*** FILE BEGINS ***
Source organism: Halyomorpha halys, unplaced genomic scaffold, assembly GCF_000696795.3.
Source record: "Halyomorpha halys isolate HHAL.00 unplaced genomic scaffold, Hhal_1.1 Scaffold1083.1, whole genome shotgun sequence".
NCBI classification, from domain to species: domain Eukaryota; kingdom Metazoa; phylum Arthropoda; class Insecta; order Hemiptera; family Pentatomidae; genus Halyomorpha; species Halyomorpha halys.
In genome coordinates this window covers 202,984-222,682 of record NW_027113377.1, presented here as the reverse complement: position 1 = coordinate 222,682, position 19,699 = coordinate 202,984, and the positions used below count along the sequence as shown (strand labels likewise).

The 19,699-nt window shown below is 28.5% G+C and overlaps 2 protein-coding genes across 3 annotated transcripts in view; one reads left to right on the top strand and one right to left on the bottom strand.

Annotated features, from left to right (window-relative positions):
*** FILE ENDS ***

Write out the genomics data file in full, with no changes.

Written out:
Source organism: Halyomorpha halys, unplaced genomic scaffold, assembly GCF_000696795.3.
Source record: "Halyomorpha halys isolate HHAL.00 unplaced genomic scaffold, Hhal_1.1 Scaffold1083.1, whole genome shotgun sequence".
NCBI classification, from domain to species: domain Eukaryota; kingdom Metazoa; phylum Arthropoda; class Insecta; order Hemiptera; family Pentatomidae; genus Halyomorpha; species Halyomorpha halys.
In genome coordinates this window covers 202,984-222,682 of record NW_027113377.1, presented here as the reverse complement: position 1 = coordinate 222,682, position 19,699 = coordinate 202,984, and the positions used below count along the sequence as shown (strand labels likewise).

The 19,699-nt window shown below is 28.5% G+C and overlaps 2 protein-coding genes across 3 annotated transcripts in view; one reads left to right on the top strand and one right to left on the bottom strand.

Annotated features, from left to right (window-relative positions):